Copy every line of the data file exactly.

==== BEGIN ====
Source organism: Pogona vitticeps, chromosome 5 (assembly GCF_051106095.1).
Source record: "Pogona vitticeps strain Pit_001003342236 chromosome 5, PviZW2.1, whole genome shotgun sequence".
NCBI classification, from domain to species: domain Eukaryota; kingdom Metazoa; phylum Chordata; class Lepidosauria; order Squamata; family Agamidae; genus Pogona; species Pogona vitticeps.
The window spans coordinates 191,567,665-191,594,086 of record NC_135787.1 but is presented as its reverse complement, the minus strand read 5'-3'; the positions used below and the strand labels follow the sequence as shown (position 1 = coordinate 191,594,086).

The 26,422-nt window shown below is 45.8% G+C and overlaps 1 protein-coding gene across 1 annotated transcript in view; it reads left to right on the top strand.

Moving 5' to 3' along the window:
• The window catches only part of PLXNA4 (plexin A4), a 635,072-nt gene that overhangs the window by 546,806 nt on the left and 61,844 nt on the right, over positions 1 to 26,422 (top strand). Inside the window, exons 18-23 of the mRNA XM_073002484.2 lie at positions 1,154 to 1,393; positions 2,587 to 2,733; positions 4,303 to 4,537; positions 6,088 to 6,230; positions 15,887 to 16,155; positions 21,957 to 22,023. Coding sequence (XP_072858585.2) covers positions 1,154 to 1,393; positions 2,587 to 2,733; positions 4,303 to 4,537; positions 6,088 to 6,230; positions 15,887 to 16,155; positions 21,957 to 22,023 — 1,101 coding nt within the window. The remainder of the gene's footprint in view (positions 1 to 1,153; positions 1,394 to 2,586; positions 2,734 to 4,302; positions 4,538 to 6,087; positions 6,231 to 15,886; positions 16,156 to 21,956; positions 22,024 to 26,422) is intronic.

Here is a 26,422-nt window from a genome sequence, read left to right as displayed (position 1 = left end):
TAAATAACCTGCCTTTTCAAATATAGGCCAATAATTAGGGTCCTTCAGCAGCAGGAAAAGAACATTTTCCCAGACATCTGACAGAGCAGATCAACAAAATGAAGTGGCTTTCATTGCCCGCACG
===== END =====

Source organism: Pogona vitticeps, chromosome 5 (assembly GCF_051106095.1).
Source record: "Pogona vitticeps strain Pit_001003342236 chromosome 5, PviZW2.1, whole genome shotgun sequence".
NCBI classification, from domain to species: domain Eukaryota; kingdom Metazoa; phylum Chordata; class Lepidosauria; order Squamata; family Agamidae; genus Pogona; species Pogona vitticeps.
The window spans coordinates 191,567,665-191,594,086 of record NC_135787.1 but is presented as its reverse complement, the minus strand read 5'-3'; the positions used below and the strand labels follow the sequence as shown (position 1 = coordinate 191,594,086).

The 26,422-nt window shown below is 45.8% G+C and overlaps 1 protein-coding gene across 1 annotated transcript in view; it reads left to right on the top strand.

Moving 5' to 3' along the window:
• The window catches only part of PLXNA4 (plexin A4), a 635,072-nt gene that overhangs the window by 546,806 nt on the left and 61,844 nt on the right, over positions 1 to 26,422 (top strand). Inside the window, exons 18-23 of the mRNA XM_073002484.2 lie at positions 1,154 to 1,393; positions 2,587 to 2,733; positions 4,303 to 4,537; positions 6,088 to 6,230; positions 15,887 to 16,155; positions 21,957 to 22,023. Coding sequence (XP_072858585.2) covers positions 1,154 to 1,393; positions 2,587 to 2,733; positions 4,303 to 4,537; positions 6,088 to 6,230; positions 15,887 to 16,155; positions 21,957 to 22,023 — 1,101 coding nt within the window. The remainder of the gene's footprint in view (positions 1 to 1,153; positions 1,394 to 2,586; positions 2,734 to 4,302; positions 4,538 to 6,087; positions 6,231 to 15,886; positions 16,156 to 21,956; positions 22,024 to 26,422) is intronic.

Here is a 26,422-nt window from a genome sequence, read left to right as displayed (position 1 = left end):
TAAATAACCTGCCTTTTCAAATATAGGCCAATAATTAGGGTCCTTCAGCAGCAGGAAAAGAACATTTTCCCAGACATCTGACAGAGCAGATCAACAAAATGAAGTGGCTTTCATTGCCCGCACG